2022 1.3" x 1.6" ~50,000 stitches, 76 stitches/inch 500+ hours in the making. Over 70 different colors of silk thread including thread combinations
Starry Night sleeve detail. If you look closely, all surfaces of the sweater have little design elements and surprises
The back side of Starry Night in natural sunlight
I have been asked why I chose to knit these images into garments rather than a tapestry or wall hanging. The answer is 3-fold. I love the human form and so creating a sweater gives the piece a human, sculptural form. I also love the paradox of creating an object that takes the form of something you can wear, yet is impossible to wear. Finally. I love how the form of the garment gives me the ability carry the image over several different areas with bumps and turns and that to see the whole thing, you must turn it or walk around it. The 3-D dimensionality of the "sweaterscape" creates a movement and life that a 2-dimensional object doesn't have.
I love doing cardigans-partially because I love finding just the right buttons for a piece. and it gives more variety ad complexity. But if this were divided down the middle, it would have interrupted the flow of the image so I chose to make this as a pullover.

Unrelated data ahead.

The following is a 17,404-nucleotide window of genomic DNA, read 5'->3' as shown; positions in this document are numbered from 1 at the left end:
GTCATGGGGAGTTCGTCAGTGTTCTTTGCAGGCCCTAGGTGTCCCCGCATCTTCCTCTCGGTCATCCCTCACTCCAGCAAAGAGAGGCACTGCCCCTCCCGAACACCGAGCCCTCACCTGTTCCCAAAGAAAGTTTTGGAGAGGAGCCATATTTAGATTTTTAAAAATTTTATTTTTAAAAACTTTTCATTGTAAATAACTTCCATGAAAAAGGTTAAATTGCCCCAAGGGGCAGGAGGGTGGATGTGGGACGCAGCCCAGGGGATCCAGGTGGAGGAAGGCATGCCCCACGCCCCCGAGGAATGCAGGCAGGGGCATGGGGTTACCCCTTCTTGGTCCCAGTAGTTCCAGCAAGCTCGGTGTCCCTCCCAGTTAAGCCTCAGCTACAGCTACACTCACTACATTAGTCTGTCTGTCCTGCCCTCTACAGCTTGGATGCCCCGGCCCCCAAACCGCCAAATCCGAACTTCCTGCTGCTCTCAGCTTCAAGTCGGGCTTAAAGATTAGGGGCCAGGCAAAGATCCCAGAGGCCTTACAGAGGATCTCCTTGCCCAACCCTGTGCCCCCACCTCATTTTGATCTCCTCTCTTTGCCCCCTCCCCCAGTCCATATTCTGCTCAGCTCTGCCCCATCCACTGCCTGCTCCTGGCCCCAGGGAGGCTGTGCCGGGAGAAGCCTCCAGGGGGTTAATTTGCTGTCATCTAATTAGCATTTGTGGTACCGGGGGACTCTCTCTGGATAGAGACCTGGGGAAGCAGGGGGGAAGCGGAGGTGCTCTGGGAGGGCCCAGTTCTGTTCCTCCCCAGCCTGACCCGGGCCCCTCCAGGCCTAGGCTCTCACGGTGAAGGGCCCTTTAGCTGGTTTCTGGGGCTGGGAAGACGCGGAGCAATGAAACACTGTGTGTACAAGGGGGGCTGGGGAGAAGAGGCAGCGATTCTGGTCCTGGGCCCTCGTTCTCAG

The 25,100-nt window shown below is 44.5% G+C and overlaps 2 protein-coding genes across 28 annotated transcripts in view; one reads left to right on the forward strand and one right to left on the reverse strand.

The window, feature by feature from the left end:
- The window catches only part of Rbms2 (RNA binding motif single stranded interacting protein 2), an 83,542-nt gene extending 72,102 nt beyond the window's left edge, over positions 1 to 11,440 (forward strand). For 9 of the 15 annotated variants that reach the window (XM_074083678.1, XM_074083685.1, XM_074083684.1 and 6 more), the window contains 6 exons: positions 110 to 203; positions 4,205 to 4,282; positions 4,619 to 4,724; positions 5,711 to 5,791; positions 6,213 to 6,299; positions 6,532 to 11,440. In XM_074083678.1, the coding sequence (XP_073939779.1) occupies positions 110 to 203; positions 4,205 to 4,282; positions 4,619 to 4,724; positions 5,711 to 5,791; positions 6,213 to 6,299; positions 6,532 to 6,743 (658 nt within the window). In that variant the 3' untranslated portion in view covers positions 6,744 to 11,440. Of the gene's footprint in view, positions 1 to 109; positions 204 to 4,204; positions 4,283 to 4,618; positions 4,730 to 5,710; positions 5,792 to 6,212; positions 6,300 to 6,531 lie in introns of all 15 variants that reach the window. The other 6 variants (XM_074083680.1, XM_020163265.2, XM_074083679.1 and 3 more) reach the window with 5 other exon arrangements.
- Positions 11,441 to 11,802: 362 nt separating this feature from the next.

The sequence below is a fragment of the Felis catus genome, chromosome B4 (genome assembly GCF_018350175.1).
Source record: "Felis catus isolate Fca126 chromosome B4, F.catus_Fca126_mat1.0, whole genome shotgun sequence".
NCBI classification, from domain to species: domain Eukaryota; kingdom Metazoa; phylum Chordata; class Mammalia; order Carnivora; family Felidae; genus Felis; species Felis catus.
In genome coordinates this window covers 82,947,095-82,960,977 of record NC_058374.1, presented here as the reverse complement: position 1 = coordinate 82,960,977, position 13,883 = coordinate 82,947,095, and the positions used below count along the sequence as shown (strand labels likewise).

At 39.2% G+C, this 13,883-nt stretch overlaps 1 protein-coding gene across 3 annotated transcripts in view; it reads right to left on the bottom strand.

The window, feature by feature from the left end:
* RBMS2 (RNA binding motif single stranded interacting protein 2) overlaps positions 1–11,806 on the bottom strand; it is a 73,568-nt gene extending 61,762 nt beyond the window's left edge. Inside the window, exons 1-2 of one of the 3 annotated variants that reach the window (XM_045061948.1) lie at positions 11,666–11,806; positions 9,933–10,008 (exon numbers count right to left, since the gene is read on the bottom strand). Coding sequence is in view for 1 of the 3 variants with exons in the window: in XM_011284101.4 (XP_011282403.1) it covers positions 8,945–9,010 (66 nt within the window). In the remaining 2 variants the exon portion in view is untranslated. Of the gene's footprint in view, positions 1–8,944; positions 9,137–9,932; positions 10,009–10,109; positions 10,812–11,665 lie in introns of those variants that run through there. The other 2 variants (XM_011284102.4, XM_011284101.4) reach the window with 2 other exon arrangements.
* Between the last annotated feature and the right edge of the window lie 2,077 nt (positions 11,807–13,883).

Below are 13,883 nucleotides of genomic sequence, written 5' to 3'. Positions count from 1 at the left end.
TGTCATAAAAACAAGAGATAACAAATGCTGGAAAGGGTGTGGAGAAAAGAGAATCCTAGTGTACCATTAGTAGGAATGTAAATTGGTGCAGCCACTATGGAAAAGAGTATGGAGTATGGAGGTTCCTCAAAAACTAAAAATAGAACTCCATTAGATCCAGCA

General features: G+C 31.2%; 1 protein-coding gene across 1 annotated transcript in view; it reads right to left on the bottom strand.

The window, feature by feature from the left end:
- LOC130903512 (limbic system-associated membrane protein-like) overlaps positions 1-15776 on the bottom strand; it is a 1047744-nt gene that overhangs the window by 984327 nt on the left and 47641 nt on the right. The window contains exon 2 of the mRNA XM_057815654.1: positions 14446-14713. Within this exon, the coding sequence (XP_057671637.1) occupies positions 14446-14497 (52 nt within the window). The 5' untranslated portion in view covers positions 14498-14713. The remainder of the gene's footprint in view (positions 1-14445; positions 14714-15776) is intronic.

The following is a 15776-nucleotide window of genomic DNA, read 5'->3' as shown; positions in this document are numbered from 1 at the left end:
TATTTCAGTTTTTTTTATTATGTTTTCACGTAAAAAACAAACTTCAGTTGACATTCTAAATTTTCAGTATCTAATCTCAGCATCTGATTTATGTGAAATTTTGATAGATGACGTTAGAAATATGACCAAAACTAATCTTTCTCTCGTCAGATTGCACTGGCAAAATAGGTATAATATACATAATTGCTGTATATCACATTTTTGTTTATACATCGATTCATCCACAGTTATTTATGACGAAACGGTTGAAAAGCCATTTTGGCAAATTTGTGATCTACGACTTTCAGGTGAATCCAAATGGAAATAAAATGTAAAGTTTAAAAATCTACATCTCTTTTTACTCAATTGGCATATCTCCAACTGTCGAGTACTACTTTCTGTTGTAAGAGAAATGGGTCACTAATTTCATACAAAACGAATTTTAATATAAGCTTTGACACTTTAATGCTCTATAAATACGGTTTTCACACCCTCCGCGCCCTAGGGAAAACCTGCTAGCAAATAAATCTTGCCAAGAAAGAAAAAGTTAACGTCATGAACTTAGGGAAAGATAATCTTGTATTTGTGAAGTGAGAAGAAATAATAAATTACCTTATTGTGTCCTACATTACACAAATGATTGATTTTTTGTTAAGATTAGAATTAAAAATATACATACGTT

In order to get the desired effect of a painting, I split fine silk threads and combined them to create my own palette of "thread paints." Some of the silks were 2 ply and others were 3 ply. I found that if I combined two 1-ply threads, I got the correct gauge. In the upper right corner, you can see another part of my process; before I begin knitting, I always create a paper mock-up of my design. This way I can get a pretty good idea of how the images will look at a small scale and if the pattern pieces fit together properly.
Because I was using a technique I had never tried, I knitted a sampler of various thread combinations. Most of Starry Night was knit using these thread combinations which gave me an almost limitless array of shades. Although I loved the look of it when it was knitted, the threads (having been unwound from the original spool) were very unruly and difficult to work with. I had A LOT of tangles!
I knit with my chart in front of me at all times and frequently change it as I go. My original chart is always quite different from the one I have at the end.
The collar is ringed with golden bobbles (just this one row of bobbles took me an entire 10 hour day to complete). Once my row of bobbles were completed, I continued knitting so that I could add a signature and turn that part to the inside. By the way, this meant that I had to design the chart so that my name and the date was upside-down
Signed by knitting my name and date on the inside of the collar: "Althea Crome 2022"
The Starry Night is seen inside a custom built case (made by my dear friend Bill Robertson).
Although you can't see it, I have woven in bits of 24 karat gold threads around the shoulders and neck to give a bit of sparkle to the sky